So, you’ve given blood once or twice before and thought that platelet donation would be much the same? You fool.
The first difference is when the nurse breezily announces that the process takes on average 90 minutes. You gulp, and think of all the great books you could have bought to fill in the time. She assures you that they have plenty of newspapers and magazines. The Daily Mirror, Men’s Health … tears begin to come to your eyes.
Oh, and DVDs. You begin to perk up.
The second difference is when you are introduced to the Machine, a cross between a school chemistry experiment and a bad Dr Who special effect from the time when everyone knew you could tell a really advanced computer by the number of moving parts. And this is the really clever bit. It sucks your blood out, and you get to see it go down the tubes and squirt itself around a small plastic labyrinth (that’s the school chemistry bit). It then pumps into something like an unfeasibly long transparent condom which gets spun around in the machine’s innards. The platelets separate out and manifest in a clear plastic bag as a cloudy yellow liquid a bit like cheap consommé, or that stuff that floats to the top when you leave gravy in the fridge too long. And then the machine pumps the rest of it, which is still red, back into you. Therefore you don’t actually lose much, and can just get up and walk away when they unplug you 90 minutes later.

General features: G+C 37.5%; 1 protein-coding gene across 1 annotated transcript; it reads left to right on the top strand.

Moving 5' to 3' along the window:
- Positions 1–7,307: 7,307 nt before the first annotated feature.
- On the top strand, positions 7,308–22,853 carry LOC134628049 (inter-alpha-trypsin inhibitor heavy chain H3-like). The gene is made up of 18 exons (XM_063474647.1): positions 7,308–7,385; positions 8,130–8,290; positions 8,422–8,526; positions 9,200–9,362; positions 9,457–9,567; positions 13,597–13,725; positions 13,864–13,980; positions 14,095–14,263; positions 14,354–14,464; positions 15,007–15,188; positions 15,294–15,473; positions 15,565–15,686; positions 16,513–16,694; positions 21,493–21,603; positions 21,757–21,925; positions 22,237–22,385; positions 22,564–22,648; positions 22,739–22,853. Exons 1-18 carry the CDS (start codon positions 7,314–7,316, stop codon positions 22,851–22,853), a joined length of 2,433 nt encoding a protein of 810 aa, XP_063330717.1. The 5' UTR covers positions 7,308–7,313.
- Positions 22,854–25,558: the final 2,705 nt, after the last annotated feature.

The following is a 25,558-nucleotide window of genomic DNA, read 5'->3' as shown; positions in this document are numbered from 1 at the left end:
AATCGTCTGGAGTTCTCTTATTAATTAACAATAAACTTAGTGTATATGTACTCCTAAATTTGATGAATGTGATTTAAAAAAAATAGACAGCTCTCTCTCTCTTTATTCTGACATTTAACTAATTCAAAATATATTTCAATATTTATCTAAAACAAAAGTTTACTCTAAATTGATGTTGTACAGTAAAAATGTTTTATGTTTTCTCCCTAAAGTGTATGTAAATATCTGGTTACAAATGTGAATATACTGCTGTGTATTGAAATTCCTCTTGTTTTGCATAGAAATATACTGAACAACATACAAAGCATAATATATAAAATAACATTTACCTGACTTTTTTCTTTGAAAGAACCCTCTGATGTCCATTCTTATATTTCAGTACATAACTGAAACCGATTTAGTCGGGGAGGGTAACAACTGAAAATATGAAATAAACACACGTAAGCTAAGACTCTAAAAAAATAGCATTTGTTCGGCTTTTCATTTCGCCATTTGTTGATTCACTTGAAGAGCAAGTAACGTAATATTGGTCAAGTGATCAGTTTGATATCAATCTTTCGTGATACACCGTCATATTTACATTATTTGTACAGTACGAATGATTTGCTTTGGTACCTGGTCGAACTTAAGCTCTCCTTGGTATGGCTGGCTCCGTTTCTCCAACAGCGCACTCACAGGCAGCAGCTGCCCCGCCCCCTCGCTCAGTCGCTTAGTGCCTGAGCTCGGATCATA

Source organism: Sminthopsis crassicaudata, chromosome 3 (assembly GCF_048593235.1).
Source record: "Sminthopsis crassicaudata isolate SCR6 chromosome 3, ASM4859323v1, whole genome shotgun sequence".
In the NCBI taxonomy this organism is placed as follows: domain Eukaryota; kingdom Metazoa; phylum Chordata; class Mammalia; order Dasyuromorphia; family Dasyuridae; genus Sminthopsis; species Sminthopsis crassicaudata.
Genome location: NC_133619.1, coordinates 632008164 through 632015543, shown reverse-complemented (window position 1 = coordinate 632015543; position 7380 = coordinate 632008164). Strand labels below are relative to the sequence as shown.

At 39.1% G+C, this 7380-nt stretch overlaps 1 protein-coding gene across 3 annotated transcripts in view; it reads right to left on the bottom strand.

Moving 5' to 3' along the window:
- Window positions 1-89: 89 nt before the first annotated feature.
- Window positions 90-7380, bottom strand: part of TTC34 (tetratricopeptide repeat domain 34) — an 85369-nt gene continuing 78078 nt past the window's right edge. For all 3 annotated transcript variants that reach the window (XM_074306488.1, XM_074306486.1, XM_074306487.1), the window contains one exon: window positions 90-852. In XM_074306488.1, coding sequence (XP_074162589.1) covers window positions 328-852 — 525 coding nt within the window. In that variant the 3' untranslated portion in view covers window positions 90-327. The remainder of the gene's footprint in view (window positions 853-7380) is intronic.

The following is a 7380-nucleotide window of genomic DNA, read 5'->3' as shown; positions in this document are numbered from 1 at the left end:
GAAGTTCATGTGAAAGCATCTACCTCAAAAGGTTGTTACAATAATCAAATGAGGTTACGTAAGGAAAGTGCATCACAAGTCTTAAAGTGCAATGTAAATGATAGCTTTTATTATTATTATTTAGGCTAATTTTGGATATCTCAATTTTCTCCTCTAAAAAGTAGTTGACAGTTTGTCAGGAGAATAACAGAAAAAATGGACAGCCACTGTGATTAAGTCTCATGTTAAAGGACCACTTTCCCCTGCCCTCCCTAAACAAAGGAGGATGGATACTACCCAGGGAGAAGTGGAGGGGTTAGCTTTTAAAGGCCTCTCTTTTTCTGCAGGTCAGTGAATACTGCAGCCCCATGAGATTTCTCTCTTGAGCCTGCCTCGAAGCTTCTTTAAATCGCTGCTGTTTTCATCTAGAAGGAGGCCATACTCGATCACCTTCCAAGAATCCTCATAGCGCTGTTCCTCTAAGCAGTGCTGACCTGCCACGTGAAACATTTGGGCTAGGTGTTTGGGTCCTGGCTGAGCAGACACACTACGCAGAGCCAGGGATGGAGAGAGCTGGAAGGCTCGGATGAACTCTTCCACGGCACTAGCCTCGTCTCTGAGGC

You feel tingling in your lips, making you feel strangely like you’re holding back tears even though you aren’t, which is an effect of the anti-coagulant they pump into you along with your returning blood. Otherwise the only real discomfort is sitting in the seat, something a bit like a dentist’s chair, for so long.
The guy who was scheduled alongside me had to pop out to phone a flatmate and alert him to a delivery from Tesco, so I was plugged in first and I got the unit’s sole DVD player. I got to watch Sliding Doors, an enjoyable bit of fluff with Mrs Martin which I hadn’t seen before. It’s a 95 minute movie for what turned out to be an 85 minute session, but they kindly let me finish it.
So, I get to do some good, lose a little consommé and suffer driving to the JR in rush hour, which frankly is the worst bit. Oh, and I get dinner three hours later than normal, but the sting of that is offset by an understanding wife who sticks an extra banana and kitkat in with my lunch. In return unknown strangers that I will never meet in this life with leukaemia or other disorderly nasties will benefit and, who knows, maybe lives will be saved. The good outweighs the bad.
Will probably do it again, and next time I’ll take a book.